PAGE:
3.1 Stock Market Basics
Investing in stock is often viewed as one of the best ways to build up your personal wealth and reach long-term financial goals.
Today, around 50% of Americans own corporate stock in a public corporation.
A Public Corporation is a company whose stock is traded openly on a stock market.
When you buy a share of stock, you are buying an ownership interest in that company and you become a Stockholder or Shareholder of the corporation.
As an investor, you buy shares of stock in the hope of earning a return on investment (ROI).
Buying and Selling Stock
Generally you buy and sell stock by placing your order with a stockbroker.
A Stockbroker is a person who handles the transfer of stocks and bonds between buyer and seller (every trade has a buyer and seller).
Stockbrokers can be full service or discount brokers. They work for Brokerage Firms (Companies that specialize in investment research and trading).
Full Service Brokers – Provides investment advice based on research and analysis. More expensive than discount brokers.
Discount Brokers – Only execute trades without providing research, analysis and advice. Much less expensive than full-service brokers.
Placing an Order
Once you have decided to buy or sell stock, you can place your order over the phone or through an automated system over the internet.
Three basic kinds of orders:
Market Order – Buy or sell a certain number of shares at the best current available price. You assume your order will be executed ASAP.
Limit Order – Buy or sell when the stock reaches a certain price. If the specified price is not reached, no trade is executed. Primary advantage is it guarantees the trade will be made at a
particular price or better.
Stop Order – Your order to buy or sell at a specific price changes to a market order when the specific price is reached. Does not guarantee a particular price.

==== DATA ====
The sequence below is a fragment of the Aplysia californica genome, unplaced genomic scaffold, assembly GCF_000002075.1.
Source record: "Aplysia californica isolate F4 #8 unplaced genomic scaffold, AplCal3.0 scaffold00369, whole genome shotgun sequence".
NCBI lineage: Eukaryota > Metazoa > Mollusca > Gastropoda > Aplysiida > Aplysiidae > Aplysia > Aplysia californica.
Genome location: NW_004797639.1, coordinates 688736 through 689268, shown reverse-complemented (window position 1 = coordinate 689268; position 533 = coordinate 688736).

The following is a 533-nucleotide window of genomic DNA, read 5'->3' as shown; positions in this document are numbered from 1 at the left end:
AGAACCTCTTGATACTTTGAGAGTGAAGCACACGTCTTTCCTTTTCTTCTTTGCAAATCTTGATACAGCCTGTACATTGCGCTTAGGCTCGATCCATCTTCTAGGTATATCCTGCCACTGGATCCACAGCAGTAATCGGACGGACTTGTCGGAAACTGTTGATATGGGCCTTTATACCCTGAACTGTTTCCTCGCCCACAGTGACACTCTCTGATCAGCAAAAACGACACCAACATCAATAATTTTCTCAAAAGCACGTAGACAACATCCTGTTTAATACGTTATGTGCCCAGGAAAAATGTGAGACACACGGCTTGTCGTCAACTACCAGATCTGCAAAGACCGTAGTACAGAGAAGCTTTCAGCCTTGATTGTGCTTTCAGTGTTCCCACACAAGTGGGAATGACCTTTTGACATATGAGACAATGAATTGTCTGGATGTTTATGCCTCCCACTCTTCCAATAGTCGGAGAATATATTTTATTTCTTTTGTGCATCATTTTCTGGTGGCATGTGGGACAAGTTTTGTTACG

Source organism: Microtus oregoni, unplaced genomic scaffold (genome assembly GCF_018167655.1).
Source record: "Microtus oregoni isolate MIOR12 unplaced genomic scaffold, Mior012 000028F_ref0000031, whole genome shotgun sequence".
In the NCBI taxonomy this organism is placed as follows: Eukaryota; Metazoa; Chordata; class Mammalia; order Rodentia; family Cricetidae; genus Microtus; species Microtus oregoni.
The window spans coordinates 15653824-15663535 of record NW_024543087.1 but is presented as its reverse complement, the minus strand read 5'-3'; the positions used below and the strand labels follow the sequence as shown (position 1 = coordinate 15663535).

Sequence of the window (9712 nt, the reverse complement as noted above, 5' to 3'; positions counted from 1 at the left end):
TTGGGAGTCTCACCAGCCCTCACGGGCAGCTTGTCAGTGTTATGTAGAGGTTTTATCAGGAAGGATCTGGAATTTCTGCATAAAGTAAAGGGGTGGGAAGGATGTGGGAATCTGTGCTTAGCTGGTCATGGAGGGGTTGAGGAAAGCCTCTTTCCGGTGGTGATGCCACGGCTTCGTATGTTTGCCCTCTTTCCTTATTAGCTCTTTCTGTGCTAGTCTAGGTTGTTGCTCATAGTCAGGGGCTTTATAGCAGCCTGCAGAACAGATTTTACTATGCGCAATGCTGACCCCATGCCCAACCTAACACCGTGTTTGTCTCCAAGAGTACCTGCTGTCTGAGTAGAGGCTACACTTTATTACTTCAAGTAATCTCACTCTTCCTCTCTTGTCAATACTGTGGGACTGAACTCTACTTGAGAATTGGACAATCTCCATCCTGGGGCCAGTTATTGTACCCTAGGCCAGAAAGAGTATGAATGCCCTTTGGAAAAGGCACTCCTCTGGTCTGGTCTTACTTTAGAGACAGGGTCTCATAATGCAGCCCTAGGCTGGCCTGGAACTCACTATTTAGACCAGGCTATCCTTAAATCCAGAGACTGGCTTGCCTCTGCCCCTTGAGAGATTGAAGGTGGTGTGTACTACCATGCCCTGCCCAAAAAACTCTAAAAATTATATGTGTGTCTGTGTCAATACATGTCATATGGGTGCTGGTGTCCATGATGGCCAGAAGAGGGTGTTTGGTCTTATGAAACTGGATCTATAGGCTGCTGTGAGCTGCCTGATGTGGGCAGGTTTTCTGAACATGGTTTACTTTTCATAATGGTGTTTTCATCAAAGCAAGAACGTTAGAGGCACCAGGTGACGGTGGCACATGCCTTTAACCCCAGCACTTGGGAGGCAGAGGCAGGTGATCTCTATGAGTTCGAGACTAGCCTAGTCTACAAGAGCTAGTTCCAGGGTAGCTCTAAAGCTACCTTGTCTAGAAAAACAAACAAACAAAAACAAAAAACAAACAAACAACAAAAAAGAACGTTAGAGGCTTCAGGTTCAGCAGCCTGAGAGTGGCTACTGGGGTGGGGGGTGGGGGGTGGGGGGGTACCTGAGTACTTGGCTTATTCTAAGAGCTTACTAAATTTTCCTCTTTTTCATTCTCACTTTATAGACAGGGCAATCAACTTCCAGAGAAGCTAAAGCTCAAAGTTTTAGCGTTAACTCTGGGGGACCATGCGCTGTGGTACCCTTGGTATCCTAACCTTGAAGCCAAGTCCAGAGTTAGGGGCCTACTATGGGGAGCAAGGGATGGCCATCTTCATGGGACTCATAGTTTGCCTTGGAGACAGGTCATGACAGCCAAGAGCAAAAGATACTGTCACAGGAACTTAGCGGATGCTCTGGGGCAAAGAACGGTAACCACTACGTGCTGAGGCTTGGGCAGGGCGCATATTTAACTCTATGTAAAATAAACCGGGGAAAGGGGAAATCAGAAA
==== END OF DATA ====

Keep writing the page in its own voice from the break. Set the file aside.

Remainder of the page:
Filling an Order
Stock Exchange – An auction market where orders to buy and sell stock are sent and carried out.
(The largest is the New York Stock Exchange (NYSE) located on Wall Street in NYC.
Using computers, your order goes (in minutes) from your broker to the appropriate stock market. If listed on the NYSE, a Specialist there will handle your order. A Specialist acts as an agent matching buy and sell orders. Sometimes the Specialist will buy or sell from his own account to maintain an orderly market.
In the NASDAQ and over-the-counter markets, a Dealer handles buying and selling.
Institutional investors do approximately 75 to 80% of stock market trading. These include banks, bank trust departments, mutual fund companies, pension funds and insurance companies.
Usually they are large companies with professional staffs dedicated to investment decisions.
Because of the size of their purchases, they have a great deal of influence on stock prices.
3.2 Owning Stock and Earning Returns
How Stockholders Earn Returns
Remember…As an investor, you buy shares of stock in the hope of earning a return on
If the company does well, stockholders can potentially profit in two ways –Dividends and
Dividends – a portion of company profits that is allocated to stockholders on a regular basis
(usually paid out quarterly).